David Cain has an absolutely amazing post on Rapititude.com right now:
Procrastinators are familiar with the perverse feeling of watching oneself create trouble out of nothing, essentially volunteering for penalties, embarrassment and regret. We’re kind of like those people who are so predictably, stupidly late for everything that the rest of us learn to tell them to arrive at seven o’clock for what is actually an eight o’clock appointment.
The difference is that the appointments we miss are with ourselves, which means there are no social consequences to limit the scope of our delinquency. We leave things on our lists for months. We let ourselves down in ways we would never let down others.
There is something diabolical about procrastination, and I don’t claim to have cured it. But I have somehow maintained a self-employed existence for almost two years now, which has required me to get better at managing it than I used to be.
I’ve had a bit of a breakthrough recently that I want to share with you fellow sufferers. I now see the problem in a much simpler way, and it is working.
Stop reading mine now, and read his whole post. Here’s the link again. Go read it. There are graphs in it too, which I like.
I very recently told myself the lie that I get more work done when I have more on my plate. But the reality is, I get work done when my anxiety tells me I’ve run out of rope. The multiple, layered life-cycles of Hell Zone (David’s words, you read his post, right?) was where I was getting work done, only because I had languished too long in the unproductive zone.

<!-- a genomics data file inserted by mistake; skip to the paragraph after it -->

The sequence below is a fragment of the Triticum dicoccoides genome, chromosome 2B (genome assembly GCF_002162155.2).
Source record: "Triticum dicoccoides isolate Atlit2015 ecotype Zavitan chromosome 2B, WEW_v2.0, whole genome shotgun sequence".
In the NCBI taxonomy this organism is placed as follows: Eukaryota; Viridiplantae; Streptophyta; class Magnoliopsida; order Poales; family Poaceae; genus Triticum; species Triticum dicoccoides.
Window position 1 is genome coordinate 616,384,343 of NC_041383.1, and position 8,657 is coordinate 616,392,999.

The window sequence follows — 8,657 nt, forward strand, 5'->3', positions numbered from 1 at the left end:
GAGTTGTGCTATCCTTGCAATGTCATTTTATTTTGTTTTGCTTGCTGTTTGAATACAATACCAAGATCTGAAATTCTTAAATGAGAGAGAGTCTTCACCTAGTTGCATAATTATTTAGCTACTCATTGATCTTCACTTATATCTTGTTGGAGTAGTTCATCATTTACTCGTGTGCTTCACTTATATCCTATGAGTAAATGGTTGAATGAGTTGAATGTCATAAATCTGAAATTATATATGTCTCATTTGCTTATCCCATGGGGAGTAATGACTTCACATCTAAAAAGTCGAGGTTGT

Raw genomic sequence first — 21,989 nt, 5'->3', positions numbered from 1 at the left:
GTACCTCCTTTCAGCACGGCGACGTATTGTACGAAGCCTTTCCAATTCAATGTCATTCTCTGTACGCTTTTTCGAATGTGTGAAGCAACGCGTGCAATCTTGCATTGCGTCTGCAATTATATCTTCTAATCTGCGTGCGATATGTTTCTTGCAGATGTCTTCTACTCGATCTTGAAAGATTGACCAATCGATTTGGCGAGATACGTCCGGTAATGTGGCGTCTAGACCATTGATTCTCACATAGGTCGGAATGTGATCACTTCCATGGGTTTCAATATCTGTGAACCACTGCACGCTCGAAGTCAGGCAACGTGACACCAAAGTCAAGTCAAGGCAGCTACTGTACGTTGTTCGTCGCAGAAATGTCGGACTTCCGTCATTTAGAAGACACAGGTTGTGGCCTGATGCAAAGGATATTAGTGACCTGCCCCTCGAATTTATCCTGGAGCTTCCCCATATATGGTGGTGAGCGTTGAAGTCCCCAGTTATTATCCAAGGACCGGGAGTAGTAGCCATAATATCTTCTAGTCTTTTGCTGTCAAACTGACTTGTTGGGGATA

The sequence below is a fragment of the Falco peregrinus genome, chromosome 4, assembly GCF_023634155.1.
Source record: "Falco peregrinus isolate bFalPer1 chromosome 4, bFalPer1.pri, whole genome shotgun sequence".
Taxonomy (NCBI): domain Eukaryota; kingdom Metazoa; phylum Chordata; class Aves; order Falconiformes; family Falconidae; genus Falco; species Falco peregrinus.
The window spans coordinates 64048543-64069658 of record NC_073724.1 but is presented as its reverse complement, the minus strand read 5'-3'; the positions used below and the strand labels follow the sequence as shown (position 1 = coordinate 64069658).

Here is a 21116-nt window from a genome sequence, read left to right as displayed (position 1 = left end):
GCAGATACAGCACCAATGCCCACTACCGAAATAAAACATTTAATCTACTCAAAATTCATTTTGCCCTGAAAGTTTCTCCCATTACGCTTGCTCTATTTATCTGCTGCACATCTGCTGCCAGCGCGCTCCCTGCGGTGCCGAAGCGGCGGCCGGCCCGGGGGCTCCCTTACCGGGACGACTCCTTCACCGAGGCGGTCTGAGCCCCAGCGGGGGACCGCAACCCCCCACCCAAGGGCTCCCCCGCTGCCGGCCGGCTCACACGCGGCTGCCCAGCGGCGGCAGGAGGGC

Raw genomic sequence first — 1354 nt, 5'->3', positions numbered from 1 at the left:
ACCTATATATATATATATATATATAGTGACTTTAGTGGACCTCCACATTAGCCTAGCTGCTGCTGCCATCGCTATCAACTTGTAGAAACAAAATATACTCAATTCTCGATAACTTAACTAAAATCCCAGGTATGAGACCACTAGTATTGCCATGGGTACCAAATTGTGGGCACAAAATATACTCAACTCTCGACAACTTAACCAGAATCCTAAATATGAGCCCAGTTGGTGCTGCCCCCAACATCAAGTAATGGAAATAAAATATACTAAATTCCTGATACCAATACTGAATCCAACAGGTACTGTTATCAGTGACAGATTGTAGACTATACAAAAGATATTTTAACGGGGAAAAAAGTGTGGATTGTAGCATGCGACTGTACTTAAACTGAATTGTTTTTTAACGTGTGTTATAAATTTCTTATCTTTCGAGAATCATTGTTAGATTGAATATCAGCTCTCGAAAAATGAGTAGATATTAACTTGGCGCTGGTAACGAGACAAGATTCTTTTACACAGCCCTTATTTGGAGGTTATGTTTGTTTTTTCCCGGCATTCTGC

Looking back, I’ve fallen into this trap many times in my life. I’ve battled with depression too, and it’s easy to see some correlation.
David’s advice is the best I’ve heard to battle procrastination. Ignore your stuff, and work on a thing. One thing. Once you’re out of the hell zone you get to work on these joyous ideas called ‘priorities,’ and then you’re really cookin’. Stuff becomes a thing of yesterday’s panic attack, and it’s hard to even talk about what the ‘stuff’ was. All that’s in front of you are things.
Now stop reading and go do a thing. 🙂